InActiveMask //set to 1 at start up if in the active area of the
mask
NoiseBlobThisPeriod //Cum. NoiseBlobs since last
CalcSegmentationValues
NoiseBlobsLastPeriod //NoiseBlobs used in last
CalcSegmentationValues

The NoiseBlobsLastPeriod element is reserved for the part of a PID loop. A new global UDT (NoiseBySegGrid) is allocated and used to accumulate the number of noise blobs for each map element. NoiseBySegGrid is allocated as SegGridsHigh*SegGridsWide. In the LabelBlobs function where Noise Blobs in incremented, the element of NoiseBySegGrid at the location of the noise blob will be incremented.

At the time of background maintenance after new segmentation gains are calculated, NoiseBlobsThisPeriod will be copied to the NoiseBlobsLastPeriod elements, and NoiseBlobsThisPeriod elements will be reset to all zeroes.

At the line with (*Noiseblobs)++, Variable ‘i’ is lower row of the blob and variable ‘j’ is leftmost column of the blob.

So add:

SegGridRow = i/SegGridsHigh;
SegGridCol = j/SegGridsWide;
SegOffset = (SegGridRow * SegGridsWide) + SegGridCol;
*(NoiseBySegGrid + SegOffset) → NoiseBlobsThisPeriod++;

This marks the NoiseBySegGrid.NoiseBlobsThisPeriod as having a noise blob for this frame.

Each element InActiveMask will be set to 1 during start up chores and every time the mask is updated if its four corner pixels are in the, active mask. This is not a comprehensive calculation but runs at fast speed.

EXAMPLE 3

The example typifies calculation of gain adjustment. Reference may be had again to other examples setting forth representative lines of code of Visual Basic useful in implementing the present methodology and system configuration.

Gain adjustment by area is based on a gain figure for DeltaSegmentation per DeltalNoise. The variable is named “DeltaSegGain” and the default value is to be set by test. A DeltaSegGain of 0.5 indicates an adjustment of one for each two noise blobs difference between the area under consideration and the screen average, where:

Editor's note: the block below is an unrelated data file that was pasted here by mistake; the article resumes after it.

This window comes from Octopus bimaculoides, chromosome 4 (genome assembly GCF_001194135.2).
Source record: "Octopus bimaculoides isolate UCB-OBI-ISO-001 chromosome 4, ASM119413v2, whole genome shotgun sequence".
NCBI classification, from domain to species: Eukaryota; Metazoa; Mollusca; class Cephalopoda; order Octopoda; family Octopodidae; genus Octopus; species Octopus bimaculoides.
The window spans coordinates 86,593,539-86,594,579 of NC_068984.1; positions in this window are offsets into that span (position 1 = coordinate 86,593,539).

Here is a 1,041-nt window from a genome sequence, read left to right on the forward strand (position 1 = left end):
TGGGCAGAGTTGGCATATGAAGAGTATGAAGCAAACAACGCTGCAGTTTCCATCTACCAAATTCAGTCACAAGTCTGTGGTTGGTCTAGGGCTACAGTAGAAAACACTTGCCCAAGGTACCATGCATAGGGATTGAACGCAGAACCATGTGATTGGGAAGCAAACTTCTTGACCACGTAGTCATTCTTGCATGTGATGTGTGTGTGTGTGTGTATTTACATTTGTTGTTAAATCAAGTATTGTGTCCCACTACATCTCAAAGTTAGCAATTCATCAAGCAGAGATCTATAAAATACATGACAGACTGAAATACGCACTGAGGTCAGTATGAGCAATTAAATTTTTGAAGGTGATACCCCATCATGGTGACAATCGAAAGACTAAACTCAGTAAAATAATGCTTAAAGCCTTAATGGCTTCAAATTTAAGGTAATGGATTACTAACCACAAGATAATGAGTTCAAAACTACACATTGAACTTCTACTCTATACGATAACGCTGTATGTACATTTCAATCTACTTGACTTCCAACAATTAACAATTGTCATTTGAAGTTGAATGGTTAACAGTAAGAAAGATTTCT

GainAdjustment=DeltaSegGain*(GridNoise−AverageScreenNoise)
and where:
a higher GainAdjustment means a lower gain for the Grid;
and where:
AverageScreenNoise is adjusted for comparison with GridNoise.

For an example with 64 grids, the total number of noise blobs in the 1/64th grid is to be compared to the total number of noise blobs in the scene divided by 64.

For each background maintenance operation, a PI loop of each Analysis Worker of the Perceptrak system adjusts the value of DeltaSegGain to drive the DeltalNoise across all areas to zero in this way:

  • 1. Sum the number of noise blobs from the 8×8 grid. Transfer values to the sum only where the InActiveMask element equals 1.
  • 2. Calculate the average noise for each grid element.
  • 3. Calculate the weighted noise blobs per area.
  • 4. Calculate the Gain Adjustment for each grid.
  • 5. Set the GainAdjust for each TerrainMap element of the background map.

For gain adjustment during segmentation, a new element, GainAdjust, can be added to the Terrain Map declaration. The GainAdjust element (of the background terrain map) will be filled out during each background maintenance operation and used to modify both SigValueDif and SigFeatureDif in the Compare TerrainMap XXX functions.

Those skilled in the art may of course recognize that the foregoing will require some changes to the compare terrain map functions since the segmentation gain has to be checked every map element, but with the expectation that calculation will run fast with the new gain adjustment in the same background map element to be compared.

EXAMPLE 4

The example sets forth sample code for the gain adjustment calculation. The following code fragment is derived from the software program used to develop the images of the Figures. The code is included here as an example of a software implementation of adaptive segmentation gain by area. The variable names are self-explanatory.

NormFullScreenAvgFactor = TotalSegGrids / SamplesForNoiseByGridInPeriod
GridsCounter = −1
For GridRowCounter = Lng0 To SegGridsHigh − 1
For GridColCounter = Lng0 To SegGridsWide − 1